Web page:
Richard Scarry has some competition in this effort, which follows a toddler-age bunny and his mother around town on their errands.
Filled with verbs that end in –ing, the rhythmic verses form a nice cadence and challenge readers to spot the characters that are performing each action. “Pancakes flipping. / Cutting, clipping. / Tossing, fetching, / bending, stretching. // Brushing, shaving. / Good-bye waving— / my town in the morn.” The bunny, usually in his pram, and his mother are easy to spot on each page as they watch the kids in the schoolyard, stare pop-eyed at the rescue vehicles converging to put out a burning sausage, mail a letter, visit a hospital patient, read a book outside the library and take the bus, among other things. Once they get home, in a scene reminiscent of Kevin Lewis and Daniel Kirk’s Chugga-Chugga Choo-Choo (1999), the living room floor displays a very familiar scene. The acrylic illustrations are bright and busy, full of details to spot, animals to identify and things to find and count. Similar animal characters to Timmers’ Who is Driving? (2007) populate this outing, their huge eyes dominating their giant heads, while tiny legs protrude from below stylish outfits, all adding to their charming appeal.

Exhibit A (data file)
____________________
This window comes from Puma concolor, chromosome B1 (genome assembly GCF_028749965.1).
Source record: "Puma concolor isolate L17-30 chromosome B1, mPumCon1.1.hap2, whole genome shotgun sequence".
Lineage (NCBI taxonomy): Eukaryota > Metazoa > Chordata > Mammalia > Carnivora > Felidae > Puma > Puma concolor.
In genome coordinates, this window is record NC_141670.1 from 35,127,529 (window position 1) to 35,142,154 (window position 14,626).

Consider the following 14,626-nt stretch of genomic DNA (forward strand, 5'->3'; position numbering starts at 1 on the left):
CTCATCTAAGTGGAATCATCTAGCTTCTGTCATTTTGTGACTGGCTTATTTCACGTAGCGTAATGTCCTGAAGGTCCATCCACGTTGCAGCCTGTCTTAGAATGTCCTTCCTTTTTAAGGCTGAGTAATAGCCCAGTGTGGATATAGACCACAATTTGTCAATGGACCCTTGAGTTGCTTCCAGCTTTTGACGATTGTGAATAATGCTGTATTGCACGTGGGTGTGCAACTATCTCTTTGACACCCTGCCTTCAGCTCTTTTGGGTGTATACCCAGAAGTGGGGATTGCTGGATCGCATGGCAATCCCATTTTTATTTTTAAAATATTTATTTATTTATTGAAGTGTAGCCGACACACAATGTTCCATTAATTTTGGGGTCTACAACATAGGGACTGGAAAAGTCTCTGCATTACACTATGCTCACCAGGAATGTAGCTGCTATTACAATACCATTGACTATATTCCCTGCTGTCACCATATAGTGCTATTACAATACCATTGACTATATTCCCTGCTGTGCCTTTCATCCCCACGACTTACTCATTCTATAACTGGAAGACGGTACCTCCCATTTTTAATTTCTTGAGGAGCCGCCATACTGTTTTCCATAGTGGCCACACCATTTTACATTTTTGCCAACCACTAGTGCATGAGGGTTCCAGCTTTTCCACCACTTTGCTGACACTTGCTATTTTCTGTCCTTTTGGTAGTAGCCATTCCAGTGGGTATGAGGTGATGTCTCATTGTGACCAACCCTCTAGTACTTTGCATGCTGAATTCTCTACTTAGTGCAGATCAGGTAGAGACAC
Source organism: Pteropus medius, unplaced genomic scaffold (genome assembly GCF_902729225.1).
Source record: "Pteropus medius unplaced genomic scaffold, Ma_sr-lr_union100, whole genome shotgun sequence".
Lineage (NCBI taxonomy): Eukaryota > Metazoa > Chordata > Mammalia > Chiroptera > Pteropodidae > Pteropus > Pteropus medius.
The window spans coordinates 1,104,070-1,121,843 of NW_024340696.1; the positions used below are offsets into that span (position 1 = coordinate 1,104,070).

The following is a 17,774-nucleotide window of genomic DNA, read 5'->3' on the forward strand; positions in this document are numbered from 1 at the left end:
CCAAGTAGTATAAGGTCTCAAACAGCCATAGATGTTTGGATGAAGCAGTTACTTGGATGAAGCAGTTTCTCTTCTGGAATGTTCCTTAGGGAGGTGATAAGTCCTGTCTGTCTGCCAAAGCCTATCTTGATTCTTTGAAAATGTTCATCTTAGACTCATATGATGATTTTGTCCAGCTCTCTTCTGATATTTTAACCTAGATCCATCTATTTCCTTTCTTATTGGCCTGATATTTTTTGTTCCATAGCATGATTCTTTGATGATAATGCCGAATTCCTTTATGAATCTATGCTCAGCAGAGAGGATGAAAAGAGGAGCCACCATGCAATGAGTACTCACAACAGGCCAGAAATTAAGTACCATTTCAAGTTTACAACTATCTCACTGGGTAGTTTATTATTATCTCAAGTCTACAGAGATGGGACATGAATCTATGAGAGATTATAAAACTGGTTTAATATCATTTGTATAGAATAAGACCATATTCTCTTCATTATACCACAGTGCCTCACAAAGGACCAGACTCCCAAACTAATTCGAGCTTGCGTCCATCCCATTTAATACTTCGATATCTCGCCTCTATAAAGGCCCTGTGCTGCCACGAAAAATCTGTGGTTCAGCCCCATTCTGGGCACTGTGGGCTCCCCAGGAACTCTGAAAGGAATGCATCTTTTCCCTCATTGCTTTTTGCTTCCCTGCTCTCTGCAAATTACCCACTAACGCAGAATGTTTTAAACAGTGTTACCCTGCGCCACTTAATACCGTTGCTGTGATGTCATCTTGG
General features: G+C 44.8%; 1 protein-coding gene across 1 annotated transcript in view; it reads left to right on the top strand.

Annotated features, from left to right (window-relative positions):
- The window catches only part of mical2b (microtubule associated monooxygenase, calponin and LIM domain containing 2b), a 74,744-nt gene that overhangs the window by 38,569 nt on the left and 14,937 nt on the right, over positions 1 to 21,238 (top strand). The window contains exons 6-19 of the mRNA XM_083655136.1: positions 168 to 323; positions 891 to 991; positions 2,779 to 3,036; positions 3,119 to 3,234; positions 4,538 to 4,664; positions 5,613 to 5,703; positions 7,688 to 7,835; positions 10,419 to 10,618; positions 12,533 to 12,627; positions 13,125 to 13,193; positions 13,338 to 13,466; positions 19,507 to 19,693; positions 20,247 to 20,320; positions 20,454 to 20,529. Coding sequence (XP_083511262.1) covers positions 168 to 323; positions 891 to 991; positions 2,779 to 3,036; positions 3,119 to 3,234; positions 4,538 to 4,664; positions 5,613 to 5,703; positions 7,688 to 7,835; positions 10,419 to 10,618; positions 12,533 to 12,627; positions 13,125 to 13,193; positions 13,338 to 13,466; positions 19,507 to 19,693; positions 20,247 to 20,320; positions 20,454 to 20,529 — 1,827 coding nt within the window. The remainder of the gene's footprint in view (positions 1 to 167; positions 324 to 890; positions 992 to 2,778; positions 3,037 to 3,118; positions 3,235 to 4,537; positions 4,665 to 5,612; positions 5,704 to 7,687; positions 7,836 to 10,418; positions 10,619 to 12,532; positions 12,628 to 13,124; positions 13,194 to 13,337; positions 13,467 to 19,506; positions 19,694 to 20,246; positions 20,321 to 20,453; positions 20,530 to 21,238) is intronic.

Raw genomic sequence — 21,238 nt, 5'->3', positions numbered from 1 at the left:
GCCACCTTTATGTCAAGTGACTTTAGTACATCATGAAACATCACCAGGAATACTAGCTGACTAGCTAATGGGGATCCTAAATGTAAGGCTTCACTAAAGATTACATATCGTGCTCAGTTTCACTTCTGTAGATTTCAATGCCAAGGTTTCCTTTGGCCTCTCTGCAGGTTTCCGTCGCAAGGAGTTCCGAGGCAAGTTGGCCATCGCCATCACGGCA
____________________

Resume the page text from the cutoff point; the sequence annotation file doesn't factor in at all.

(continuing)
Neatly encapsulates the three-ring circus that is a little tyke’s world and gives children an opportunity to practice all kinds of skills. (Picture book. 1-5)